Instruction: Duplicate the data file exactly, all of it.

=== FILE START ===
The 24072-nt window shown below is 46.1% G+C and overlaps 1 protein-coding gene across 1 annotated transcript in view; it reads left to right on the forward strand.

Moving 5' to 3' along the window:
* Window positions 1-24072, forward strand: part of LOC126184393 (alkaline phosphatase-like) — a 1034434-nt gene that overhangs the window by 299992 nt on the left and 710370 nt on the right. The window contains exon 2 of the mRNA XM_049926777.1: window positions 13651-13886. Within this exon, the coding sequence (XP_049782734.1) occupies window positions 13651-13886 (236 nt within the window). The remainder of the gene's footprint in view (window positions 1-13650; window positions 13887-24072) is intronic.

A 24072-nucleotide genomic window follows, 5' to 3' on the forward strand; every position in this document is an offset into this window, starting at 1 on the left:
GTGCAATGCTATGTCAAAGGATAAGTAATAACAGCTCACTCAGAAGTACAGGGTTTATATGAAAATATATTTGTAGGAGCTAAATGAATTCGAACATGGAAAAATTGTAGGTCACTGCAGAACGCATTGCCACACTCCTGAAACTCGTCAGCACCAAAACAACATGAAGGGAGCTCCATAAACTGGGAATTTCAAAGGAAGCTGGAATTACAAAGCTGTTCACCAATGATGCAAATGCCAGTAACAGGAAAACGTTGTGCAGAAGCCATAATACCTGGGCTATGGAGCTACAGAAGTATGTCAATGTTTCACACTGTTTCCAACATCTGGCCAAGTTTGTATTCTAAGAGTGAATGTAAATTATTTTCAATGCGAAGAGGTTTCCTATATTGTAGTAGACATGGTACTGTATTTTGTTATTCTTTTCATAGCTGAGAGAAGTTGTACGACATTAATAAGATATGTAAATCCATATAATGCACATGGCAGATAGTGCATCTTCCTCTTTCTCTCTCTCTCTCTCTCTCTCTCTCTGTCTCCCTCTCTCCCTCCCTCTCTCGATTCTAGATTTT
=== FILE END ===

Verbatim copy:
The 24072-nt window shown below is 46.1% G+C and overlaps 1 protein-coding gene across 1 annotated transcript in view; it reads left to right on the forward strand.

Moving 5' to 3' along the window:
* Window positions 1-24072, forward strand: part of LOC126184393 (alkaline phosphatase-like) — a 1034434-nt gene that overhangs the window by 299992 nt on the left and 710370 nt on the right. The window contains exon 2 of the mRNA XM_049926777.1: window positions 13651-13886. Within this exon, the coding sequence (XP_049782734.1) occupies window positions 13651-13886 (236 nt within the window). The remainder of the gene's footprint in view (window positions 1-13650; window positions 13887-24072) is intronic.

A 24072-nucleotide genomic window follows, 5' to 3' on the forward strand; every position in this document is an offset into this window, starting at 1 on the left:
GTGCAATGCTATGTCAAAGGATAAGTAATAACAGCTCACTCAGAAGTACAGGGTTTATATGAAAATATATTTGTAGGAGCTAAATGAATTCGAACATGGAAAAATTGTAGGTCACTGCAGAACGCATTGCCACACTCCTGAAACTCGTCAGCACCAAAACAACATGAAGGGAGCTCCATAAACTGGGAATTTCAAAGGAAGCTGGAATTACAAAGCTGTTCACCAATGATGCAAATGCCAGTAACAGGAAAACGTTGTGCAGAAGCCATAATACCTGGGCTATGGAGCTACAGAAGTATGTCAATGTTTCACACTGTTTCCAACATCTGGCCAAGTTTGTATTCTAAGAGTGAATGTAAATTATTTTCAATGCGAAGAGGTTTCCTATATTGTAGTAGACATGGTACTGTATTTTGTTATTCTTTTCATAGCTGAGAGAAGTTGTACGACATTAATAAGATATGTAAATCCATATAATGCACATGGCAGATAGTGCATCTTCCTCTTTCTCTCTCTCTCTCTCTCTCTCTCTCTGTCTCCCTCTCTCCCTCCCTCTCTCGATTCTAGATTTT